"God hath numbered thy kingdom . . . Thou art weighed in the balances and art found wanting . . . Thy kingdom is divided . . ." With this Old Testament condemnation of folly and inadequacy in mind, Miklos Banffy named the volumes of his grand trilogy, of which They Were Counted is the first. The "they" in question is Hungary's ruling class, who drink, dance, quarrel and gamble their way into the disasters of this century as unprepared as Belshazzar himself. Count Banffy - politician, diplomat, Transylvanian landowner - wrote from the heart of the world he was depicting and, unusually for someone in his position, he could see how precarious it was. The trilogy, a big success in Hungary when it was published in the 1930s, and again now, was only able to resurface in the 1980s. This first (and very readable) translation into English makes a wonderful book accessible to many more people.
The story centres on two young aristocratic cousins, Balint and Laszlo. Balint has chosen to represent his local constituency in parliament, modernise his estates, set up co-operatives and reading rooms. Laszlo, without the blessing of his guardian, is studying music. Through this weft of fictional characters in a factual warp, Banffy offers the reader a stretch of Hungarian history, which, by the end of the trilogy, reaches the Great War. We first encounter the cousins in the late summer of 1904. In common with all good society, but separate from each other, they are travelling along a dusty country road to a grand party.
Most of the guests have been at the races, but Balint is coming straight from the station in an open fiacre. The nearer he gets to the castle, the more often he is overtaken by the smarter, faster carriages of the racegoers. With an admirable lightness of touch, Banffy uses this journey to set the tone for the whole novel, the reflective pace of Balint's ride increasingly interrupted by what is rushing up from behind. It is also a chance to introduce many of his large cast as they rattle past, and to sketch in hints of what is to follow. Laszlo, for instance, is first seen sitting not inside a chaise, but relegated to the outside seat at the back, with a coachman.
Once at the castle, an eloquent little scene occurs, typical of Banffy's gift for letting his readers look with their own eyes. Balint asks the old butler where he can wash. He is politely shown the guest room, but it has already been messed up by other visitors. By the time the butler has shouted, doors have banged, and the sighing, barefoot housemaid has brought fresh water and towels, the butler is no longer so gracious.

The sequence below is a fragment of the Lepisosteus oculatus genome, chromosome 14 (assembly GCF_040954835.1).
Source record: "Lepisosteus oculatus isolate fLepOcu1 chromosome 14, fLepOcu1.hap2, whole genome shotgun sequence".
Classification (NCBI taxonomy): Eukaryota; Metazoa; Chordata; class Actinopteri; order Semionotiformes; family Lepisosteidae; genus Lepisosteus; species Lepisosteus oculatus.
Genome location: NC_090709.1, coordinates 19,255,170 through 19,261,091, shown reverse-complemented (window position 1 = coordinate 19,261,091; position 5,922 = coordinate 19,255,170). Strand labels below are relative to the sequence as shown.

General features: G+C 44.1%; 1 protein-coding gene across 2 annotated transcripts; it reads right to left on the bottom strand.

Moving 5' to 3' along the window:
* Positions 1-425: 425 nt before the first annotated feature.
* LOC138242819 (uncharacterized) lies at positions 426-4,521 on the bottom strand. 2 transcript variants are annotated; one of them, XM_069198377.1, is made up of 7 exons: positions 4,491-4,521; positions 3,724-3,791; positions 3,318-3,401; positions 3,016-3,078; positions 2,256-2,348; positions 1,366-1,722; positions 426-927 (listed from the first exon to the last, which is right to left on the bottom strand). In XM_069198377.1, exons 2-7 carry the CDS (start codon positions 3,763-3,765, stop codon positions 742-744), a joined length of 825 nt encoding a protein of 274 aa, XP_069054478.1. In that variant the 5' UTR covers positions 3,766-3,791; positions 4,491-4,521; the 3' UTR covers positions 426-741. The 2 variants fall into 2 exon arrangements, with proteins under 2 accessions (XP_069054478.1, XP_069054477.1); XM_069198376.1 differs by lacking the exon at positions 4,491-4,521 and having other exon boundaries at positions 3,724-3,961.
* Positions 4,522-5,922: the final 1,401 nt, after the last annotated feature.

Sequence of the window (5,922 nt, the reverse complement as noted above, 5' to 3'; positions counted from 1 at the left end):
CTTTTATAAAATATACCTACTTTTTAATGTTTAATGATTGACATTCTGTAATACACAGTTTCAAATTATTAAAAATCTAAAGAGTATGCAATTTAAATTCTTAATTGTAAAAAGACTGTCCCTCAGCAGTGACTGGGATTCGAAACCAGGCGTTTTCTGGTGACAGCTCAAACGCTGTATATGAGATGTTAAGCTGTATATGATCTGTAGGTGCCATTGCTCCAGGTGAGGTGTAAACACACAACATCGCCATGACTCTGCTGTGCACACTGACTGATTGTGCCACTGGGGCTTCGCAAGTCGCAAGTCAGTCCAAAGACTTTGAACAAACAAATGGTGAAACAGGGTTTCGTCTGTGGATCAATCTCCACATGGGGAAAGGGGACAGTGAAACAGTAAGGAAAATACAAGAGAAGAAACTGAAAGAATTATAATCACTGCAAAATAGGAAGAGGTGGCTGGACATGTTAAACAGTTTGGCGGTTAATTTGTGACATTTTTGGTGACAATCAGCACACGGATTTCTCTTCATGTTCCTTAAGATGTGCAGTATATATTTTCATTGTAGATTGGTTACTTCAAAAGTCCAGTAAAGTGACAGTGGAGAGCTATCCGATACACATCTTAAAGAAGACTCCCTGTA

A recurrent theme of They Were Counted is as pertinent now as ever - the difficulties of governing nations or regions of mixed ethnic population. Balint is not presented as knowing the answers, but as being more aware than most that quarrelsome Hungarian nationalism is not enough. As a landowner in what later became Romania, he is both lofty and naive. His attempts to improve the lives of peasants and foresters have an amiable buffoonish air, although he does show signs of greater grip towards the end of the volume.
The ideal of marrying for love rather than for money or rank is almost as strong a thread here as it is in Jane Austen. Indeed, in one subplot, the unscrupulous soldier Wickwitz behaves remarkably like Wickham in Pride and Prejudice. Banffy himself had to struggle against opposition to marry for love, and his handling of Laszlo and Klara's doomed feelings is wholly sympathetic. The wheels of Laszlo's misfortunes are oiled not only by snobbery and ambition, but also by malicious gossip. One of the least endearing characters is the old tittle-tattle, Aunt Lizinka, whose notion of veracity is "I know it because it is so!"
Banffy's loving portrayal of a way of life that was already much diminished by the time he was writing, and set to vanish before he died, is too clear-eyed to be simply nostalgic, yet the ache of loss is certainly here. Laszlo has been brought up a homeless orphan, Balint's father died when he was young and the whole country is suffering from loss of pride. Although comparisons with Lampedusa's novel The Leopard are inevitable, Banffy's work is perhaps nearer in feel to that of Joseph Roth, in The Radetzky March. They were, after all, mourning the fall of the same empire.